SOUTH SACRAMENTO — Homeless residents of the recently closed encampment on Stockton Boulevard joined community supporters to protest the closing of the camp two weeks ago.
They didn’t leave quietly when Sacramento County Sheriff’s deputies cleared 150 homeless people from the site.
Officers said it was unsanitary and dangerous for inhabitants who were victims of violent crimes.
Some of those who lived there disagreed.
“It was safe. We could pitch a tent, not be cold, get out of the weather and go to sleep,” Billy Marshal Murphy said.
They said volunteers filled dumpsters with trash, but they were provided late as an afterthought.
While the homeless encampment on Stockton Boulevard is gone, the people who lived there are not.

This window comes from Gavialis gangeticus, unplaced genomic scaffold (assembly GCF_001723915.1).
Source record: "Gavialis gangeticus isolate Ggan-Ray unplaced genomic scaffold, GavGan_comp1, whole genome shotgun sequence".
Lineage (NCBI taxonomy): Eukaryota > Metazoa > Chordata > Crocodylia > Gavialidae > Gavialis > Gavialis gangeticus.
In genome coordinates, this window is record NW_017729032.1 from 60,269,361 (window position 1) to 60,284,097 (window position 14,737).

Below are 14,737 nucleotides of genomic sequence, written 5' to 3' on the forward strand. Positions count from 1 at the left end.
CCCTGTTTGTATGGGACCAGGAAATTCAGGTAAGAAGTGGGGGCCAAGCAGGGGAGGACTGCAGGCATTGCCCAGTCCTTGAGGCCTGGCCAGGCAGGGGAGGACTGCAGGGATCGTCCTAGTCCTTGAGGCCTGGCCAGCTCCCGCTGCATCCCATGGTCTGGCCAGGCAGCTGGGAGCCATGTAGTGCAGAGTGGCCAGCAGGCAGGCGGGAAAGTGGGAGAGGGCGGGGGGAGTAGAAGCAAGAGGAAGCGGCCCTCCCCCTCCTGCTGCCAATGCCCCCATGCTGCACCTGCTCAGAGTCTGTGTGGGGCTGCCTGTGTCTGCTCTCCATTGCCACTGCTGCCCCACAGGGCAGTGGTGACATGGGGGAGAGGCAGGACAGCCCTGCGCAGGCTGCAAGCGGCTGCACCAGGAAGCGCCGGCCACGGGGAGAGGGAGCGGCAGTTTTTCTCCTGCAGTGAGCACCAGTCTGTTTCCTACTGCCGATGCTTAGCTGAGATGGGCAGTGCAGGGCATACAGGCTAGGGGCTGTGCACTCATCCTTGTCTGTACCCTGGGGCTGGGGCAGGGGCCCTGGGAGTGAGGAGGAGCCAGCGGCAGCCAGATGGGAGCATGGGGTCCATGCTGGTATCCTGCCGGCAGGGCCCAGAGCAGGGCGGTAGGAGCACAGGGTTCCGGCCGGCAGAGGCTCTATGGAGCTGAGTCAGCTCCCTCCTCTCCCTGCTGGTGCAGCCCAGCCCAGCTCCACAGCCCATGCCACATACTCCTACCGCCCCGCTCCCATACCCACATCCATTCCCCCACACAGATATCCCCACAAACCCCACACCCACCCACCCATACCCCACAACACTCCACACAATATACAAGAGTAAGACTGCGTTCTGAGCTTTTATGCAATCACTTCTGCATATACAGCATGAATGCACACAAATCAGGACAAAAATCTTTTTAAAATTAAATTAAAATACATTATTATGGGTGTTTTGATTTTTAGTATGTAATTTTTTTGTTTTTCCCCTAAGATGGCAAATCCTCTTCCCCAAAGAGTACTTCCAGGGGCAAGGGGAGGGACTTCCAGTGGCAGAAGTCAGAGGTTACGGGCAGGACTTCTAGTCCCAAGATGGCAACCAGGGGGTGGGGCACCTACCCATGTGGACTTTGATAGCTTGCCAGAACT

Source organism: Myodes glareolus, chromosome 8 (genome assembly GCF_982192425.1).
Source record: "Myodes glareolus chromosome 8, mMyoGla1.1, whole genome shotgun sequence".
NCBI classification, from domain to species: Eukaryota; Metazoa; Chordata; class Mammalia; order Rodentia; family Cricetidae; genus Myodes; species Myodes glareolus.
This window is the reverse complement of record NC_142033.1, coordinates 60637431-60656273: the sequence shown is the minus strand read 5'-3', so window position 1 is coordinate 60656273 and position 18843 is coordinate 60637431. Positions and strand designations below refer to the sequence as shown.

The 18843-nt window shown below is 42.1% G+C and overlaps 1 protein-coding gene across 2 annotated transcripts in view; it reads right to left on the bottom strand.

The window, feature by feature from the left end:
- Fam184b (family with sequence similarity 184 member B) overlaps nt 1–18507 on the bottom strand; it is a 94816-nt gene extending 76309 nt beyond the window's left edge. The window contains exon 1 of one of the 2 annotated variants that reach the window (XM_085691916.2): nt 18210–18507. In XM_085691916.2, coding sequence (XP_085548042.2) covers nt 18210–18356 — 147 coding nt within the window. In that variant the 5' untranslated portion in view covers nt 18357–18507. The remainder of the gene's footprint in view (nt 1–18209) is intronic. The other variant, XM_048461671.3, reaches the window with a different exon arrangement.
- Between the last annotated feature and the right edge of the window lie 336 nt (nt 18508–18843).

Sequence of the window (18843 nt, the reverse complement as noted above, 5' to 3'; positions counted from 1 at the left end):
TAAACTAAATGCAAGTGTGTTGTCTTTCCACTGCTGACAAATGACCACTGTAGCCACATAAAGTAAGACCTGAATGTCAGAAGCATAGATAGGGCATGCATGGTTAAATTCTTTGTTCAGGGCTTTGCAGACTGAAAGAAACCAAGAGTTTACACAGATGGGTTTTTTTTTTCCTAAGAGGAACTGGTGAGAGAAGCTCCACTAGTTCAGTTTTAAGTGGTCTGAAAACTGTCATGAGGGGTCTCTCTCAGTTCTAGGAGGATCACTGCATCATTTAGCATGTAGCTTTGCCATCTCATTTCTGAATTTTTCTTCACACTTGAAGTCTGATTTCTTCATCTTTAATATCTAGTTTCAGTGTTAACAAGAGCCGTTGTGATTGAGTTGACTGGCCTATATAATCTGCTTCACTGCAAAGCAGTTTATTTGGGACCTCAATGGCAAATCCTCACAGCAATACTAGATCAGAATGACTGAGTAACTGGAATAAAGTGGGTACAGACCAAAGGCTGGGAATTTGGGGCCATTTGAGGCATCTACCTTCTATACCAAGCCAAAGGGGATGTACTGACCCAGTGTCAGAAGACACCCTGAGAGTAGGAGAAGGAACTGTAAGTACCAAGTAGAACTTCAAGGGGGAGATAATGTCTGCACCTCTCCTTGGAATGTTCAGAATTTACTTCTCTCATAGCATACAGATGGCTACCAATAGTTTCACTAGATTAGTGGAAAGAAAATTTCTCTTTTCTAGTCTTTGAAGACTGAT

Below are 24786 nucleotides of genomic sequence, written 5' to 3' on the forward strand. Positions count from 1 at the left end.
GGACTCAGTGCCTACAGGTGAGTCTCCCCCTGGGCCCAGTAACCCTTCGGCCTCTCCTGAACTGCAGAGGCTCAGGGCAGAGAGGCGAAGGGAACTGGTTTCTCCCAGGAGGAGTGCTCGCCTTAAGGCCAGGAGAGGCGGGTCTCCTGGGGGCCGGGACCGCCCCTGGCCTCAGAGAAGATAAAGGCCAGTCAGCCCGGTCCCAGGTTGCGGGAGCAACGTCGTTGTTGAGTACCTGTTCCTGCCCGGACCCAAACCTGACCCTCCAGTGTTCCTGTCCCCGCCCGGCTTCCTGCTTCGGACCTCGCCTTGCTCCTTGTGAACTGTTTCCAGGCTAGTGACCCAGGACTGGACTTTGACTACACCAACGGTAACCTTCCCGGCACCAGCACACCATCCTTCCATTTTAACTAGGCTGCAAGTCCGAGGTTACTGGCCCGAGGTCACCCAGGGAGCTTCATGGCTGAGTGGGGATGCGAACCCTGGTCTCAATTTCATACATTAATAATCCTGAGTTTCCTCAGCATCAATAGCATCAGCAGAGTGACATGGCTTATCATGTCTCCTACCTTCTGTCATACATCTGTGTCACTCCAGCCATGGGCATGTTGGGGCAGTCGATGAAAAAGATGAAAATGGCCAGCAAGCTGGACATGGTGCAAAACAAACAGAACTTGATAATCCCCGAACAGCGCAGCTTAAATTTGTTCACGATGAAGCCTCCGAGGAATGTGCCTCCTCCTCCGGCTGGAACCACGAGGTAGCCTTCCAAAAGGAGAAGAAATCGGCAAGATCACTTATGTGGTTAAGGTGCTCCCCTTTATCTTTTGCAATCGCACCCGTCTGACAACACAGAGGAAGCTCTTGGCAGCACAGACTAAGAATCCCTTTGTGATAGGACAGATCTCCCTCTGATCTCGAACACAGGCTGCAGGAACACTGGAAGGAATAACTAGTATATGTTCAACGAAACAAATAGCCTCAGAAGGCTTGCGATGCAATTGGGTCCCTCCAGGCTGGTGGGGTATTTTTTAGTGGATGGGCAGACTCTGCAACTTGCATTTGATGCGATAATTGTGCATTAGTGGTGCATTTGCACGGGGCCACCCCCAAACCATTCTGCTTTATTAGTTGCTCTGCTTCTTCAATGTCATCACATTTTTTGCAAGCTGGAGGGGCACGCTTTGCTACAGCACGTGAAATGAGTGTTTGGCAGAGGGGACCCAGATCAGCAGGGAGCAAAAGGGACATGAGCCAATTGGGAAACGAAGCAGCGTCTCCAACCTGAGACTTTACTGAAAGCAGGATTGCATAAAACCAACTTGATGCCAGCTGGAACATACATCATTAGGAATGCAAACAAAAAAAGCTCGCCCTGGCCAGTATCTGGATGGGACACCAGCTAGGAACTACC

They can be seen tucked against properties and empty lots that line Little Saigon, one of the city’s busiest commercial corridors.
That has led to complaints, including from families who visit grave sites at the Sacramento Memorial Lawn a few blocks away.
The homeless have used it as a shortcut to get to new campsites.
“Resources are taken away when we’re constantly calling police and law enforcement, so that’s why we want to get permanent housing and shelter,” Faye Wilson Kennedy, Poor People’s Campaign, said.
That’s what the city is trying to do with a homeless transition program that has yet to be fully implemented but many are looking for a simpler solution.
“We want a new place where we can go. Where we can lay our heads down where we’re not bugged. We need a permanent place without being harassed, a camping ground for the homeless,” Dante Williams said.